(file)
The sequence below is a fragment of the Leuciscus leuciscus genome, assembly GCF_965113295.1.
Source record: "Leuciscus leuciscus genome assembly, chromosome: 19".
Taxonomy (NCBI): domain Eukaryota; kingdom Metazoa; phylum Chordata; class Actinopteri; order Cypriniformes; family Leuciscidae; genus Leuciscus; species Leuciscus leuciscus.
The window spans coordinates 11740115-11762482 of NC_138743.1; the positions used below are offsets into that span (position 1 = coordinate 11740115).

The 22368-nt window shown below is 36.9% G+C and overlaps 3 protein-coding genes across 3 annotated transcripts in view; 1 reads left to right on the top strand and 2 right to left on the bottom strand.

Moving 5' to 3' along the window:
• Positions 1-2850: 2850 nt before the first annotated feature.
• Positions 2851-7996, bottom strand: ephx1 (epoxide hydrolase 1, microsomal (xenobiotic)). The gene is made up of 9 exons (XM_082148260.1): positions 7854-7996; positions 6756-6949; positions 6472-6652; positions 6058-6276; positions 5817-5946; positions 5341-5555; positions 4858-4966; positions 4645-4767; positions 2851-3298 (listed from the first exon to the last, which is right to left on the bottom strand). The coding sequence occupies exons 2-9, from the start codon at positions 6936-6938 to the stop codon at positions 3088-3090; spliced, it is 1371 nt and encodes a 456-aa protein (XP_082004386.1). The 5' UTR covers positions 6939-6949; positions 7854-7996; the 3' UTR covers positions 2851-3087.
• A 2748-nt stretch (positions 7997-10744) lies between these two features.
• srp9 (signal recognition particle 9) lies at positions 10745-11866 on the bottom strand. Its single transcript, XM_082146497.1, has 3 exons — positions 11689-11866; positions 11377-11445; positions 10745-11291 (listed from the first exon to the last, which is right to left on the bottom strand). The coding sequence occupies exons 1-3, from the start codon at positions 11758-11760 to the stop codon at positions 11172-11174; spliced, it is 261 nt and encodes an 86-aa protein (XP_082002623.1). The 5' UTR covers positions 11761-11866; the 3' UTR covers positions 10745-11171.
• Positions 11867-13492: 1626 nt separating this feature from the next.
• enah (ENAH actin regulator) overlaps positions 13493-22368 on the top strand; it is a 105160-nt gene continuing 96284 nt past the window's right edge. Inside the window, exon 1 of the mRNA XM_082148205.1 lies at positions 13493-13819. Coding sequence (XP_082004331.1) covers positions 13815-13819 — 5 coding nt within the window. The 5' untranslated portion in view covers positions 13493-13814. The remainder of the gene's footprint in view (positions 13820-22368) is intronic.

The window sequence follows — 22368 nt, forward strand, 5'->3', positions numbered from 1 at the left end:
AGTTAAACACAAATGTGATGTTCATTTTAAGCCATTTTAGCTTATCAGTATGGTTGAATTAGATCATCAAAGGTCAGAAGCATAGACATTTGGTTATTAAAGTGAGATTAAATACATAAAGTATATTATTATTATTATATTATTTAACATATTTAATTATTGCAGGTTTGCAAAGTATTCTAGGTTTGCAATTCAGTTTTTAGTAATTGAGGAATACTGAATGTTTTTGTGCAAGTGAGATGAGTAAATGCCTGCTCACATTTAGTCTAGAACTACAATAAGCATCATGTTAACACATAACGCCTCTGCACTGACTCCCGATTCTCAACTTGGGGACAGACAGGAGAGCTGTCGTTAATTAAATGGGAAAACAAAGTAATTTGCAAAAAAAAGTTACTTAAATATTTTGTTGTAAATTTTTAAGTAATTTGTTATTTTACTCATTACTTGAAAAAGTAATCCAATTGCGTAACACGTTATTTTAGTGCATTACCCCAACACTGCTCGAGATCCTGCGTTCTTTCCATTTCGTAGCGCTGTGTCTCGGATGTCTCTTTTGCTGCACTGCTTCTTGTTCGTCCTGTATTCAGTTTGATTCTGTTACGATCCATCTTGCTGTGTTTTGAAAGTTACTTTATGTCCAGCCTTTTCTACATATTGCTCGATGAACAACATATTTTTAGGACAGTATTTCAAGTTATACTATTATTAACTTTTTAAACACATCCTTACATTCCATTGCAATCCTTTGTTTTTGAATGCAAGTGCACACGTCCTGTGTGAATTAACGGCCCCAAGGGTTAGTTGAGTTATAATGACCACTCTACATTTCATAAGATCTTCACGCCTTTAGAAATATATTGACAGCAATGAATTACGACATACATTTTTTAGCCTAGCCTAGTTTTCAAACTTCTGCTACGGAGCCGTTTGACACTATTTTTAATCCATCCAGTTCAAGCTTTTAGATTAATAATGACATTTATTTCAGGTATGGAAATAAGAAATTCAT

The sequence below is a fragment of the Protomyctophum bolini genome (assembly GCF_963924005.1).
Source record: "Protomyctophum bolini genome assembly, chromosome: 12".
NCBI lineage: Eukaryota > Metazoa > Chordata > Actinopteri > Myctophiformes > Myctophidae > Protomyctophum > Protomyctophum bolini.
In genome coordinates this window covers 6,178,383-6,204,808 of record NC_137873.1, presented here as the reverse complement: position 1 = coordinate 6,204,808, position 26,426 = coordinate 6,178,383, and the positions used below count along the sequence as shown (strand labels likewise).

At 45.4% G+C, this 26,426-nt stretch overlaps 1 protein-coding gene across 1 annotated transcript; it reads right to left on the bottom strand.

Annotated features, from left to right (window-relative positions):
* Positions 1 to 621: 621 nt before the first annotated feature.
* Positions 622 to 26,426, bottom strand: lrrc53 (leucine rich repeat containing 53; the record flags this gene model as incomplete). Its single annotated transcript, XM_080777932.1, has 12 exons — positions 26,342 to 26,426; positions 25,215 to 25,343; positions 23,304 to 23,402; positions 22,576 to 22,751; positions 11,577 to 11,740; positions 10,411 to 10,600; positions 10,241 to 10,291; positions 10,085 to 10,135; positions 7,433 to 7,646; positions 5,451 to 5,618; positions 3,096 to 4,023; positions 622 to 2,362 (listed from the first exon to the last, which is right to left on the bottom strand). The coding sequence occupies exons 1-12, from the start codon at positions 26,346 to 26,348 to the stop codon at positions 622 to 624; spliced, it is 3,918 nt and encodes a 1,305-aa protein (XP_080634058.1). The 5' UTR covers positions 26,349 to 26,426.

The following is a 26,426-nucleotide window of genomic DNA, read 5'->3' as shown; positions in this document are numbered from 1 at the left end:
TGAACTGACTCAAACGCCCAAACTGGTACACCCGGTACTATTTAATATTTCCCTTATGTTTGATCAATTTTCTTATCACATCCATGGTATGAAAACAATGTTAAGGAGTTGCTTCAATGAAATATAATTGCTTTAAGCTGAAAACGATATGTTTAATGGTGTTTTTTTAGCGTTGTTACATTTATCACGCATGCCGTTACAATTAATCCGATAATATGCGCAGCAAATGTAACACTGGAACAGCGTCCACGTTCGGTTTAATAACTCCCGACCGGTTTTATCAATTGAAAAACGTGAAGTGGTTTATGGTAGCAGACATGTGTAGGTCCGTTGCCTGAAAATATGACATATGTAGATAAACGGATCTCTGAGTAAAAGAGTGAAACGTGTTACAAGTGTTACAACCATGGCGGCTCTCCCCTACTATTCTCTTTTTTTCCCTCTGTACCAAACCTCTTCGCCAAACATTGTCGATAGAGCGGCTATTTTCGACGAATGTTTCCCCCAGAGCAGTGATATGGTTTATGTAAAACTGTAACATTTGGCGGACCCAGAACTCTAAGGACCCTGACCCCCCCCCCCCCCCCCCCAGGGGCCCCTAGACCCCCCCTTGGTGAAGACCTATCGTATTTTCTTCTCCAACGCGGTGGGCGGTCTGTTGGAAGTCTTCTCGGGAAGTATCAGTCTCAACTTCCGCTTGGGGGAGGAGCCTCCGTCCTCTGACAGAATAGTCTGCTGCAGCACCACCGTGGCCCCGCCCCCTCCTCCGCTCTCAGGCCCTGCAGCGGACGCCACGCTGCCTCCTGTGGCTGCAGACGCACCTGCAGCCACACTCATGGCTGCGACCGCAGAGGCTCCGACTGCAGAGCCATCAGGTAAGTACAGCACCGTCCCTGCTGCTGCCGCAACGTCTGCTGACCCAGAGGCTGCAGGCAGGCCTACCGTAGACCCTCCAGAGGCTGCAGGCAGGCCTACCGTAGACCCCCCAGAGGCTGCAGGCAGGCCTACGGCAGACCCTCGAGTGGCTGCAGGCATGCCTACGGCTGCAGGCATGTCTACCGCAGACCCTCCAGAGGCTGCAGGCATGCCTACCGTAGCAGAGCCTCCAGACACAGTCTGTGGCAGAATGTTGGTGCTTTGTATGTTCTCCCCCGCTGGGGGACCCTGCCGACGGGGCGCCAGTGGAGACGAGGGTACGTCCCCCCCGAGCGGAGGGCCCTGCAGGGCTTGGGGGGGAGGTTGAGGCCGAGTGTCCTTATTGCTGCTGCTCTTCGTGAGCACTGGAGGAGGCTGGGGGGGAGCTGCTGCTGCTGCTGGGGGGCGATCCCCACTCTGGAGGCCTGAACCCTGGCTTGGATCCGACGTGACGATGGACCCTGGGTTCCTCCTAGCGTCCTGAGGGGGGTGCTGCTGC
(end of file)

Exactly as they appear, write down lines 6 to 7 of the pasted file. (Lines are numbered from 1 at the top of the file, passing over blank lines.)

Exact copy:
Moving 5' to 3' along the window:
• Positions 1-2850: 2850 nt before the first annotated feature.